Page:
Bloodless Malaria Test Sets Bright Future for Sub-Saharan Africa
Brian Gitta is the first and youngest Ugandan inventor to win the African prize for releasing his highly innovative bloodless malaria test. A device called Matibabu tests for malaria by shining a beam of light onto the patient’s finger and can be downloaded on mobile devices.


This bloodless malaria test is low cost and reusable and doesn’t require a physician’s presence. Gitta, in an interview with United Press International, said: “We are incredibly honored to win the Africa Prize — it’s such a big achievement for us because it means that we can better manage production in order to scale clinical trials and prove ourselves to regulators.” These clinical trials will open up new partnership opportunities for Matibabu and vastly expand its entrepreneurial ability.

Many scholars say that Matibabu is “a game changer” for the thousands of people affected by malaria. Clinical trials show that Matibabu has an 80 percent effectiveness rate in identifying malaria, and with constant technology adjustments, Gitta hopes to bring that number up to 90 percent in the coming months.

Gitta’s team continues to perform research on the device as it awaits examination from global regulators. Until the app’s official approval, support from the academic community continues to surface, offering financial and supportive aid to Matibabu.

Malaria in Uganda

Malaria, as defined by the CDC, is a mosquito-borne disease caused by a parasite. People who become infected often experience flu-like symptoms, such as fever, chills, abdominal pain, vomiting or nausea.

In 2016, there were 216 million cases of malaria and over 400 thousand deaths linked to the disease. Uganda specifically bears a large burden by carrying the highest prevalence of malaria, with a rate of 478 cases per 1000 people on yearly basis.

Major challenges of malaria include high transmission intensity, inadequate healthcare resources and inadequate preparedness and response. Since 2014, the disease has decreased by almost 20 percent, but the prevalence is still striking. Inadequate resources include the inability to correctly diagnose the disease due to unqualified staff and inadequate training.

Several attempts have been made in the past to eliminate malaria. Some examples include insecticides and other chemically stronger indoor residual spraying of insecticides. Another example is the utilization of artemisinin-based therapy, which involves the prescription of two separate drugs used to eliminate the parasite located in the bloodstream.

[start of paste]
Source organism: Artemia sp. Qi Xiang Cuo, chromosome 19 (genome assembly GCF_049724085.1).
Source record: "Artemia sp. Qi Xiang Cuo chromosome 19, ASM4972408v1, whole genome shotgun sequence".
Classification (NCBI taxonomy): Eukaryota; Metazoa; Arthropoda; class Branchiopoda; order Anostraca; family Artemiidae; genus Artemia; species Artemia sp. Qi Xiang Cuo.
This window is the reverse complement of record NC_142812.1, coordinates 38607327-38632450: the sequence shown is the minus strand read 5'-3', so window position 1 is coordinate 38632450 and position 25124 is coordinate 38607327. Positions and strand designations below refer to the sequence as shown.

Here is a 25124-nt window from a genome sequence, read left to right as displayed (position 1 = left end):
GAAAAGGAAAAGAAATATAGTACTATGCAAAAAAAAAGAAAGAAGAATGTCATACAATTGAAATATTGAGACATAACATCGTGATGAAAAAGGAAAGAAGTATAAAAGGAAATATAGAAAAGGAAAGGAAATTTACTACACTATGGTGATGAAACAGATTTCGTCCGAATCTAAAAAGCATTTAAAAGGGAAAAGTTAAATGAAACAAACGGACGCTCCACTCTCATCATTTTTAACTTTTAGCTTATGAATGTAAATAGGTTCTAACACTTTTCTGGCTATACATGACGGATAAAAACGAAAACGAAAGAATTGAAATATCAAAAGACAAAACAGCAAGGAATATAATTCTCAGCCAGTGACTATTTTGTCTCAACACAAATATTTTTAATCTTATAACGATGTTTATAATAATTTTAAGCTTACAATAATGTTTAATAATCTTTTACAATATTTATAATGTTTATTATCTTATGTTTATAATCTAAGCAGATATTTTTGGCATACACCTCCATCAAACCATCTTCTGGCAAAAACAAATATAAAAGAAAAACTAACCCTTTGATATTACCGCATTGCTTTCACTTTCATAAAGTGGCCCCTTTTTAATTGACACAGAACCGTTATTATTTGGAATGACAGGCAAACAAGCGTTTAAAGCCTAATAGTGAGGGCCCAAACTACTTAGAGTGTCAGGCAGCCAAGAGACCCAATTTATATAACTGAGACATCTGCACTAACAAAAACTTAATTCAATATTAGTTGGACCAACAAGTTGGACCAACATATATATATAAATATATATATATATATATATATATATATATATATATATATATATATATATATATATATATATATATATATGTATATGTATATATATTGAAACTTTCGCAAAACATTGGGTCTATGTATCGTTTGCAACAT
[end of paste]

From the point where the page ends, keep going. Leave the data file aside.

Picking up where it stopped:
However, these remedies have not proven to be one hundred percent effective. Data from the last decade shows no convincing evidence that malaria has decreased in Uganda in recent years. Gitta’s bloodless malaria test, however, is giving hope to many Ugandan residents who still face the struggle of diagnosis.

Benefits to the New Test

There are several long-term benefits of tests like Matibabu. The accessibility for the general public is arguably the most beneficial, as rural communities now have access to technology and can easily download the app.

Another benefit is that testing is more beneficial and cost-effective than presumption diagnosing. By affirming that a patient does, in fact, have malaria, available resources for malaria treatment can be distributed in the right way.

Furthermore, the World Health Organization states that: “Prompt parasitological confirmation by microscopy or alternatively by RDTs is recommended in all patients suspected of malaria before treatment is started. Treatment solely on the basis of clinical suspicion should only be considered when a parasitological diagnosis is not accessible.” By confirming a diagnosis, planning and treatments can be better financed through a more efficient allocation of money. For example, money being saved for testing could now be financed toward the research of other diseases in Uganda.

Matibabu plans to continue research in the upcoming months. By studying local transmission rates and local treatment costs, Matibabu is better suited to help the welfare of not only Uganda but many sub-Saharan African countries struggling to fight malaria.

– Logan Moore
Photo: Flickr